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norwegian
Premium
join:2005-02-15
Outback

12 volt power supply computer


I'm looking at organizing a computer for a friend who wants a 12 volt system for her energy efficient house. Why does she run a computer on 240 volts when a 12 volt dc/dc can be built.

Anyone with ideas?
--
The only thing necessary for the triumph of evil is for good men to do nothing - Edmund Burke



FizzyMyNizzy

join:2004-05-29
New York, NY

Maybe it is her way of saying "I want an iPad3" ?..



Vchat20
Landing is the REAL challenge
Premium
join:2003-09-16
Columbus, OH
reply to norwegian

Check out the store on Mp3car.com, they have plenty of power supply related hardware designed for 12V DC systems (ie: Your average automobile). My only note to advise of is if her power is unregulated, make sure the power supply hardware you use on the computer provides a regulated supply.
--
I swear, some people should have pace-makers installed to free up the resources. Breathing and heart beat taxes their whole system, all of their brain cells wasted on life support.-two bit brains, and the second bit is wasted on parity! ~head_spaz



norwegian
Premium
join:2005-02-15
Outback

Her house has been on a 12 volt battery system for some 20-30 yrs with a generator back-up, I think it is all regulated.

Mp3car.com seems to give a few ideas to work with though, cheers.

iPad3?
Seems to miss the question all together. She is updating to digital tv and wants a simple box system that sits beside the TV and plays the odd movie (you're almost scaring her with technology that no doubts needs a computer or power point to charge it). A power point doesn't eliminate the 240v plug in the wall. And this project is to be wired to quite a battery of batteries, excuse the pun.
--
The only thing necessary for the triumph of evil is for good men to do nothing - Edmund Burke


daveinpoway
Premium
join:2006-07-03
Poway, CA
kudos:2

Here (»www.powerstream.com/DC-PC-12V-500.htm ) are some PC power supplies which operate from 12 VDC. I'm sure there are others; this is what came up from a quick Google search.



norwegian
Premium
join:2005-02-15
Outback

said by daveinpoway:

Here are some PC power supplies which operate from 12 VDC. .......from a quick Google search.

Thanks, your google is better, I had mini boards/plugs and no steel framework - these linked seem to fit the bill. A little more money than standard supplies it seems, but worth the outlay all the same I think.


Ken Peterson
Premium
join:2000-12-08
kudos:3
reply to norwegian

Holy mackeral! $310 for a 12v ATX power supply? That seems like a very expensive option! It would be cheaper to get a DC to AC pure sine power inverter to plug the PC into that. A marine unit might fit the bill nicely, plus also give her options for other 110vac units which require a regulated power.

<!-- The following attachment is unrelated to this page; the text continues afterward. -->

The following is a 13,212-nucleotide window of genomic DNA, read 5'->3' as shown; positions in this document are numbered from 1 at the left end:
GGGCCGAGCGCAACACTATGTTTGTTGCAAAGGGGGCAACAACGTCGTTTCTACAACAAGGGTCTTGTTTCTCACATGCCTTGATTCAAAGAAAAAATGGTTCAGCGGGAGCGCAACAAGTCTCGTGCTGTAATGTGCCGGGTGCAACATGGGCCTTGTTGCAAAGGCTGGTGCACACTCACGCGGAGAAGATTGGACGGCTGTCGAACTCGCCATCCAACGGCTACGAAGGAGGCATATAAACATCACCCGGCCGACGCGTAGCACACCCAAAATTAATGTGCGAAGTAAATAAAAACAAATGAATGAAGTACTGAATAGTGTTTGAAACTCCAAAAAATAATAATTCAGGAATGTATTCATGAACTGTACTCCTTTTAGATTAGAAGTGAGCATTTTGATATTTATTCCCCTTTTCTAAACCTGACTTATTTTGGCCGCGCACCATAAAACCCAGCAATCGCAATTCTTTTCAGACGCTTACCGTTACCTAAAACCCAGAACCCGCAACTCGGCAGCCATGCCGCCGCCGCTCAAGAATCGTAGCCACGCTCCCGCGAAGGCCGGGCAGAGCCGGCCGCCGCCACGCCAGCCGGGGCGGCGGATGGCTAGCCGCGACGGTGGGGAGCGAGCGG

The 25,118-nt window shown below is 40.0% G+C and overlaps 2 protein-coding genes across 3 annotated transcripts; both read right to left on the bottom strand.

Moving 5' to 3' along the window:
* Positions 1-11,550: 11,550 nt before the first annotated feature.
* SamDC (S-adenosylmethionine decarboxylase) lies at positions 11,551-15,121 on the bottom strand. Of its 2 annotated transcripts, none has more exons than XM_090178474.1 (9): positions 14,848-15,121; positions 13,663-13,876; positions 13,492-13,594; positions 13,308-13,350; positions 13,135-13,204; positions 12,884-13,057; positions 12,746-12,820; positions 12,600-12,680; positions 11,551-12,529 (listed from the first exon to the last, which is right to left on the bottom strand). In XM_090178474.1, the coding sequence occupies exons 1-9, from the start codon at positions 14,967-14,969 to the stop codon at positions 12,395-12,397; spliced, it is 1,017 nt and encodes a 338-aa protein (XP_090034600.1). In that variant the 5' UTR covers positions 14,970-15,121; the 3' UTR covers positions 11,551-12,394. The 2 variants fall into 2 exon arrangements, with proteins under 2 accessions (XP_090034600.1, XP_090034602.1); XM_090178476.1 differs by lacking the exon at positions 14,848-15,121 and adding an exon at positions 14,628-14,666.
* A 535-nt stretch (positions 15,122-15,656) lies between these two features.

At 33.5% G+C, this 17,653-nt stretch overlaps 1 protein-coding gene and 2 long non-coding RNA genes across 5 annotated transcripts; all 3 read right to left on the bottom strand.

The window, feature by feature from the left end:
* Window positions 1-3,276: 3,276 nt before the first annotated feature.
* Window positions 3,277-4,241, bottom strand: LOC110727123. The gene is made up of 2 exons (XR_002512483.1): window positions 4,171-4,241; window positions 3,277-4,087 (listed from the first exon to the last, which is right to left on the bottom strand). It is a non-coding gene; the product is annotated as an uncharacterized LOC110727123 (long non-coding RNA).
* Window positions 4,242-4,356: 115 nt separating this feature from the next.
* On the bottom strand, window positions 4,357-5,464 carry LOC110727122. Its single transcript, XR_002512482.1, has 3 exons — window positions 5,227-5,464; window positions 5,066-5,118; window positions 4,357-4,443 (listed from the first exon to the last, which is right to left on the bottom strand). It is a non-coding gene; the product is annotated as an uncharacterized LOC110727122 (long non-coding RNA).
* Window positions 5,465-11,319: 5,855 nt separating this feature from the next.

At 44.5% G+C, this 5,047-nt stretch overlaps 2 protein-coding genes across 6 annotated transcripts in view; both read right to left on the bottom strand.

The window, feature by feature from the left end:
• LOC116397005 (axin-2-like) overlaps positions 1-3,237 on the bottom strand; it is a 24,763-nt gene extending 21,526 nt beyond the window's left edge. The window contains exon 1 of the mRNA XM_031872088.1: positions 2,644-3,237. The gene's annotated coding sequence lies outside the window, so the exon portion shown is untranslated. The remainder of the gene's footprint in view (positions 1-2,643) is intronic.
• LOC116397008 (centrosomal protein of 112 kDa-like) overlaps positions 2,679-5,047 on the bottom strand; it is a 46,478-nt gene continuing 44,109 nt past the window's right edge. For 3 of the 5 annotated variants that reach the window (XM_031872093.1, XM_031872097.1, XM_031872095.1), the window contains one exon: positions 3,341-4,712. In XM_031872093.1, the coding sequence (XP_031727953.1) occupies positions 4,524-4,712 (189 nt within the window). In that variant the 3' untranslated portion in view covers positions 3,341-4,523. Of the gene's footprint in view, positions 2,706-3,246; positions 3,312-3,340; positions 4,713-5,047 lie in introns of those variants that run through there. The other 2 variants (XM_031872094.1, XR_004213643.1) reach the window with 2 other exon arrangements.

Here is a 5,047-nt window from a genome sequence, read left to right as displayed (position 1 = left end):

norwegian
Premium
join:2005-02-15
Outback

This house has all the options already.

The owner knows of the motherboard and drive voltages enough to ask - can I have a 12 dc /12 dc power supply running a computer.

This is the question raised here.

Note:
1. Regulating is fine.
2. Inverters or convertors for that matter are not part of the topic.
The house has these already in place.
240 volt (Aust standard mains) is not to be in this project, there is a perfect win 7 machine already, but would like to avoid 240v if 12v is sufficient.
3. Money boils down to total cost v's the wattage needed to run said project, the house has battery, solar, wind and genset for power supply, genset is only used if 240 volt gear needs to be run for an extended period.

What can be set up in a small box?
Not sure RasberryPI is quite enough, although worth a look at.
Anything under micro-atx I gather would allow enough of the minimal extras to run the basics, mini-itx or something similar?
--
The only thing necessary for the triumph of evil is for good men to do nothing - Edmund Burke


sk1939
Premium
join:2010-10-23
Mclean, VA
kudos:10
Reviews:
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Mini-ITX or Micro-ATX are probably your limits, or a barebones system like this that has an external power supply: »www.newegg.com/Product/Product.a···56101121



norwegian
Premium
join:2005-02-15
Outback

It looked okay till I read the power supply specs - it uses a mains power supply.

Just wondering, it dropped to 19 volts for the dc side, is it going to be too hard to have something running off 12 volts including an optical drive, can't see much more than a hdd, as some onboard chipsets will be fine for graphics and not sure what else other than a couple of usb ports and an ethernet connection.